This module deals with the housing systems and environmental sustainability policies and practices that are in place in the UK and the Netherlands. These are presented and developed to provide a basis for comparison with contemporary housing, sustainability and urban regeneration in the United Kingdom. Your field study skills are developed via a field-trip to The Netherlands. Assessment: essay (2,000 words) 60% and blog (1,500 words) 40%.
  • Work experience
    This module enables you to reflect critically upon a period of work experience so as to enhance their future employability.  In addition to staff advice and contact the student will gain the support of the University’s Employability Service. Assessment: 100% coursework.

Year 3

  • Dissertation
    The 10,000-word dissertation is a double-weighted module that runs over two semesters. It's an intensive piece of student-devised learning which can include empirical research. You'll choose your own research topic. The dissertation allows you to engage with a substantial piece of research and writing which is self-initiated and supported by a specified academic supervisor. Assessment: 100% coursework. 
  • Geopolitics
    This module examines how political geographers interpret the changing structures and dynamics of international relations. We'll examine the changing world orders and disorders of global politics through time. A key focus is the characteristics of the contemporary ‘new world order’ and how this is represented by academics, politicians, policy communities and across popular culture. Assessment: 100% coursework.
  • Cities and representation
    This module explores the ways in which the changing geographies of cities have been conceptualised and represented across a range of written and visual media through history. The implications of such representations for policy and practice, particularly for spatial planning, are a central theme of the module.  Assessment: 100% coursework.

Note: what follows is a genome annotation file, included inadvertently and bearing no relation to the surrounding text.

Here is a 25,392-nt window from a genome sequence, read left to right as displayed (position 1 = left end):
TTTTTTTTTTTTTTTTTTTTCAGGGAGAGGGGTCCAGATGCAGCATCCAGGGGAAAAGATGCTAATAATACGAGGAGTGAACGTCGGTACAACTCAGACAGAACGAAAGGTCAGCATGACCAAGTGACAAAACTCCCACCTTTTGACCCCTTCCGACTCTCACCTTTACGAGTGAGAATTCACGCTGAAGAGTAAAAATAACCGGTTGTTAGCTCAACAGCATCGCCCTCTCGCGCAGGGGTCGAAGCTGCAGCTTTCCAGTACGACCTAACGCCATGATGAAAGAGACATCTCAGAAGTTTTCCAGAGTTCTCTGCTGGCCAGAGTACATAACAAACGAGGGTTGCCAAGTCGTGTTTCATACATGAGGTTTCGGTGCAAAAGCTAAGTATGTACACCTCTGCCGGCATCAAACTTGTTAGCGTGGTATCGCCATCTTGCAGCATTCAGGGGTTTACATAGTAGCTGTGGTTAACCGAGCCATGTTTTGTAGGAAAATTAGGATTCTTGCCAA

Plus two modules from: 

  • Planning specialism project
    This module provides you with an introduction to planning: urban regeneration, urban design or environmental planning. Assessment: 100% coursework.
  • Destination marketing
    This module starts by looking at the development of destinations and the challenges this offers the marketer. We'll then explore the strategic setting of goals for destination marketing, market positioning and branding, marketing approaches adopted by the industry (emphasising the development of inter organisational relationships), the role of governments in the process and the impact of information technologies. Assessment: 100% coursework, a 4,000-word marketing plan.
  • Housing in the global south
    This module is delivered in two parts. Part One begins with fundamental concepts of housing, poverty and local economic development in a developing-country context; the module examines the forces affecting demand and supply, cost, location, conditions and tenure; recent trends in the economic, policy and legal frameworks which affect them. Part Two examines the avenues open to housing and other urban professionals attempting to engage in this field; and considers methods of intervention. Examples will be drawn from across sub-Saharan Africa, South America and India. Assessment: 100% coursework.
  • Strategic spatial planning
    This module explores spatial planning at the strategic level. In practice this can refer to planning activities at the regional, national and international levels. The European Union has dramatically increased the role of regions in recent years and the module examines the theoretical and practical elements in relation to regional development. Uneven patterns of development and increasing regional disparities are common at the level of the European Union and within many of the member states. However, more recently some countries, including England, have moved away from a regional focus in favour of a stronger emphasis on local areas. The module analyses the responses to the problems of economic, social, territorial disparities by examining contemporary processes and mechanisms of governance, government, policy and planning. This module focuses on the strategic spatial planning agenda at both the UK level and in the wider European context. Assessment: 100% coursework.
  • Urban tourism
    The module explores the growth of tourism and hospitality as a dynamic driver of post-industrial economies, analysing models from around the world. It also seeks to understand how different urban environments such as city centres, historic cities, and other honey pots cope with the pressure of high levels of use and why some areas such as northern European seaside resorts, face intractable problems in developing their leisure economies. The module also consider models to measure economic and social impact. Assessment: 100% coursework.
  • Housing and home